Coiled-coil protein-origami cages self-assemble in cells


Protein cages based on coiled coil units can self-assemble in bacteria and mammalian cells. A tetrahedron, rectangular pyramid and trigonal prism cages of 5 to 10 nm diameters were designed. The prism, composed of more than 700 amino acid residues, represents the largest single-chain designed protein. Potential applications include drug delivery, vaccines, enzyme encapsulation, smart biomaterials, biosensors and molecular machines.

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Proteins are nature’s nanomachines performing key processes necessary to sustain life, such as catalysis of chemical reactions, transportation of oxygen in our blood and molecular recognition. Proteins also provide structural support, for example in the form of microtubules, actin filaments, intermediary filaments and collagen fibres. Proteins are built as a linear chain of amino acids, which encodes information about the 3D structure. Before proteins can do their jobs, they must first fold into the correct 3D structure. Understanding the relationship between the sequence, 3D structure and function of proteins is one of the key challenges of protein research. The problem is not only of academic interest but also of great technological importance as designed proteins could be used to build new nanomaterials, transport vessels and therapeutic agents such as improved vaccines, cancer therapeutics and flu inhibitors. However, designing novel proteins is far from trivial. Twenty different amino acids appear in proteins, making the number of possible amino acid sequences almost infinite. For peptides with 8 amino acids, there are four times as many possible sequences as there are people on earth. For proteins of length 64, there are more possible sequences than the estimated number of all atoms in the known universe!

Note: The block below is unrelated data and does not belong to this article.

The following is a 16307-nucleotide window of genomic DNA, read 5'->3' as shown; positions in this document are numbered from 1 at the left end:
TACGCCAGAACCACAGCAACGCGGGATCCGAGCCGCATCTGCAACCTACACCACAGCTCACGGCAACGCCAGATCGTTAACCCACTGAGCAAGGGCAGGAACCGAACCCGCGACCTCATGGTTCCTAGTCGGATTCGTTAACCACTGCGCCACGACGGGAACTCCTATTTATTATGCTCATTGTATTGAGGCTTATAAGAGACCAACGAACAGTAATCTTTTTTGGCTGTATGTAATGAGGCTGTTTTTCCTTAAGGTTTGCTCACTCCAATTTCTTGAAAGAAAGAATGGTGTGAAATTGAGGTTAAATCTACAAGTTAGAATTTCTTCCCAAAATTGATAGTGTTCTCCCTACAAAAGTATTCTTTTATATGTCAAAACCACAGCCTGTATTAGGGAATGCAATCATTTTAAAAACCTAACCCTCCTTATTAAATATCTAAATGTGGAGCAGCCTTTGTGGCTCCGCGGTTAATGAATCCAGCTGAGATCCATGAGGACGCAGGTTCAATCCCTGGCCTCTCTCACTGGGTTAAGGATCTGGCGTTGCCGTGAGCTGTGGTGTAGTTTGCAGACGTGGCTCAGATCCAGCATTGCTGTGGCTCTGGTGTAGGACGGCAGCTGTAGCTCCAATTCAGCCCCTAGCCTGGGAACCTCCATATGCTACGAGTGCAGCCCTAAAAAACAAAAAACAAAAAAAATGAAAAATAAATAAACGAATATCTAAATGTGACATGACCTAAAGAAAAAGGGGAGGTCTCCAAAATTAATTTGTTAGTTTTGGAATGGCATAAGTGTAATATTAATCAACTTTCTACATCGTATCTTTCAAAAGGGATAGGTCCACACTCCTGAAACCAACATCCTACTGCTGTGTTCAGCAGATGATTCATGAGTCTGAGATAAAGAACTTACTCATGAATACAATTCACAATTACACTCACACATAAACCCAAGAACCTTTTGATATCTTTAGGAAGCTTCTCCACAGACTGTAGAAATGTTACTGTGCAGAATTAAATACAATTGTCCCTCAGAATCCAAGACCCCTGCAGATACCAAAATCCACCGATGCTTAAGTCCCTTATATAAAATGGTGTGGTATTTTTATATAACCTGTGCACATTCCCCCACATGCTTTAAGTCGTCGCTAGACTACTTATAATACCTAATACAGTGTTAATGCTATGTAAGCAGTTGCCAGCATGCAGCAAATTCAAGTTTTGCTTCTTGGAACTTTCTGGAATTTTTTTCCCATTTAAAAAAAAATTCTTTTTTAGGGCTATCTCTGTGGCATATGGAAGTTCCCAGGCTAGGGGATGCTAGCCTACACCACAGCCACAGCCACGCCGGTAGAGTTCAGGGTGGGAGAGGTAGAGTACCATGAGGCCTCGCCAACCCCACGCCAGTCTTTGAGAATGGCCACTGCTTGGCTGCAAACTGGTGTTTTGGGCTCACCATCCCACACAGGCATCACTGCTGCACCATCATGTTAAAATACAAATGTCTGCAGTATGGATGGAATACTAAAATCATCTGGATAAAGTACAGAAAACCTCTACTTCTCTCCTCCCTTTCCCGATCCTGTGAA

Scientist from the Department of Synthetic Biology and Immunology at the National Institute of Chemistry in Ljubljana, Slovenia have found an alternative solution to the protein-folding puzzle. They have invented a method to design protein cages of any selected shape that can self-assemble in living organisms. Their approach was based on previous work that included the design of a single-chain polypeptide tetrahedron assembled from coiled-coil segments [1]. The method was named “coiled-coil protein origami” (CCPO), since it was inspired by DNA origami, a technique that involves folding a long DNA strand into the desired shape by multiple short complementary DNA staples [2].

The key insight of CCPO was to use coiled-coils as building blocks. Coiled-coils are natural protein binding motifs that can be designed so that only the specific pairs form in solution. In this way, a toolbox has been created of coiled-coil building modules with simple and modular binding rules.

To construct larger structures, the coiled-coils have to be connected together in a longer chain. The scientists, assisted by the mathematician Tomaž Pisanski, solved the folding problem in a way that can be likened to the construction of a pyramid from a single piece of rope (Figure 1). They identified a path for the protein chain that passes over each side of the pyramid exactly twice. This path determines the order in which the halves of the coiled-coils have to be connected along the chain. Instructions for this strategy are available in an open-source program CoCoPOD [3].